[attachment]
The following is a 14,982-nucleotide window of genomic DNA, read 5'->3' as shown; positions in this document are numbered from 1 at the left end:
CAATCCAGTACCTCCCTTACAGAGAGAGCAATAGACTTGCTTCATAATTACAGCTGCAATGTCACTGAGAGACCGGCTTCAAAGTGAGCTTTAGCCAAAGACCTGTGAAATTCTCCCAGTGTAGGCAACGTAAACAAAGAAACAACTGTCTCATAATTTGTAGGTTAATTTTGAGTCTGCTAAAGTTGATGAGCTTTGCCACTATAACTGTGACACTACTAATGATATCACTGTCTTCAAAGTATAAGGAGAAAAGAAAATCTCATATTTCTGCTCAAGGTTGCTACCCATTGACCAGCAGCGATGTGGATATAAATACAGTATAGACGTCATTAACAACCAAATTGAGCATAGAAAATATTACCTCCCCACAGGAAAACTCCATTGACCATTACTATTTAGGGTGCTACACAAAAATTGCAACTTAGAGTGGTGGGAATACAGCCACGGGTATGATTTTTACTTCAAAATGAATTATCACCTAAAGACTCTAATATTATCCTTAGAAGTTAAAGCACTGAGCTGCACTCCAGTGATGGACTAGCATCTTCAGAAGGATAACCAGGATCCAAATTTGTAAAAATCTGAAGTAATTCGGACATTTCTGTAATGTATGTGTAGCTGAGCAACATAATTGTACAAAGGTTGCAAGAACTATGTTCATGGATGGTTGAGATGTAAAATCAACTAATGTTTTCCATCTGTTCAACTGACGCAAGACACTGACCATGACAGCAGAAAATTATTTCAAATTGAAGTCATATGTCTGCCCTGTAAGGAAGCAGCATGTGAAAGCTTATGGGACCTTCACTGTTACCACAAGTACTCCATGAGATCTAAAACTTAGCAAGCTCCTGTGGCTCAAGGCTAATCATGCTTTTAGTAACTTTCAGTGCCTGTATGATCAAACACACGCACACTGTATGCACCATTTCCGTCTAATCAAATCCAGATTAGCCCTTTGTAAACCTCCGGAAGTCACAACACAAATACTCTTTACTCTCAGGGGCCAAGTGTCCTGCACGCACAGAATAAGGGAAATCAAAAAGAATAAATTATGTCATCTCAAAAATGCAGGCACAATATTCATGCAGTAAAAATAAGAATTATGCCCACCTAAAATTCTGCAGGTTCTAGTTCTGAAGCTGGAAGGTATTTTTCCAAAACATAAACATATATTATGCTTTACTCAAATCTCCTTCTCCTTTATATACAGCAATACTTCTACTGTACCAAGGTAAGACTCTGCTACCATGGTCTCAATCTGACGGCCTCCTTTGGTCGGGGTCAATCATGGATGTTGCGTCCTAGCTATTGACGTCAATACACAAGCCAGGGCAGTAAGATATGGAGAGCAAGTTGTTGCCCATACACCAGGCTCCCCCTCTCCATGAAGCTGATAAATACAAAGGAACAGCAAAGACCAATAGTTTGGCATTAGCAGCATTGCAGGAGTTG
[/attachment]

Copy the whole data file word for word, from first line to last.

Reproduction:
The following is a 14,982-nucleotide window of genomic DNA, read 5'->3' as shown; positions in this document are numbered from 1 at the left end:
CAATCCAGTACCTCCCTTACAGAGAGAGCAATAGACTTGCTTCATAATTACAGCTGCAATGTCACTGAGAGACCGGCTTCAAAGTGAGCTTTAGCCAAAGACCTGTGAAATTCTCCCAGTGTAGGCAACGTAAACAAAGAAACAACTGTCTCATAATTTGTAGGTTAATTTTGAGTCTGCTAAAGTTGATGAGCTTTGCCACTATAACTGTGACACTACTAATGATATCACTGTCTTCAAAGTATAAGGAGAAAAGAAAATCTCATATTTCTGCTCAAGGTTGCTACCCATTGACCAGCAGCGATGTGGATATAAATACAGTATAGACGTCATTAACAACCAAATTGAGCATAGAAAATATTACCTCCCCACAGGAAAACTCCATTGACCATTACTATTTAGGGTGCTACACAAAAATTGCAACTTAGAGTGGTGGGAATACAGCCACGGGTATGATTTTTACTTCAAAATGAATTATCACCTAAAGACTCTAATATTATCCTTAGAAGTTAAAGCACTGAGCTGCACTCCAGTGATGGACTAGCATCTTCAGAAGGATAACCAGGATCCAAATTTGTAAAAATCTGAAGTAATTCGGACATTTCTGTAATGTATGTGTAGCTGAGCAACATAATTGTACAAAGGTTGCAAGAACTATGTTCATGGATGGTTGAGATGTAAAATCAACTAATGTTTTCCATCTGTTCAACTGACGCAAGACACTGACCATGACAGCAGAAAATTATTTCAAATTGAAGTCATATGTCTGCCCTGTAAGGAAGCAGCATGTGAAAGCTTATGGGACCTTCACTGTTACCACAAGTACTCCATGAGATCTAAAACTTAGCAAGCTCCTGTGGCTCAAGGCTAATCATGCTTTTAGTAACTTTCAGTGCCTGTATGATCAAACACACGCACACTGTATGCACCATTTCCGTCTAATCAAATCCAGATTAGCCCTTTGTAAACCTCCGGAAGTCACAACACAAATACTCTTTACTCTCAGGGGCCAAGTGTCCTGCACGCACAGAATAAGGGAAATCAAAAAGAATAAATTATGTCATCTCAAAAATGCAGGCACAATATTCATGCAGTAAAAATAAGAATTATGCCCACCTAAAATTCTGCAGGTTCTAGTTCTGAAGCTGGAAGGTATTTTTCCAAAACATAAACATATATTATGCTTTACTCAAATCTCCTTCTCCTTTATATACAGCAATACTTCTACTGTACCAAGGTAAGACTCTGCTACCATGGTCTCAATCTGACGGCCTCCTTTGGTCGGGGTCAATCATGGATGTTGCGTCCTAGCTATTGACGTCAATACACAAGCCAGGGCAGTAAGATATGGAGAGCAAGTTGTTGCCCATACACCAGGCTCCCCCTCTCCATGAAGCTGATAAATACAAAGGAACAGCAAAGACCAATAGTTTGGCATTAGCAGCATTGCAGGAGTTG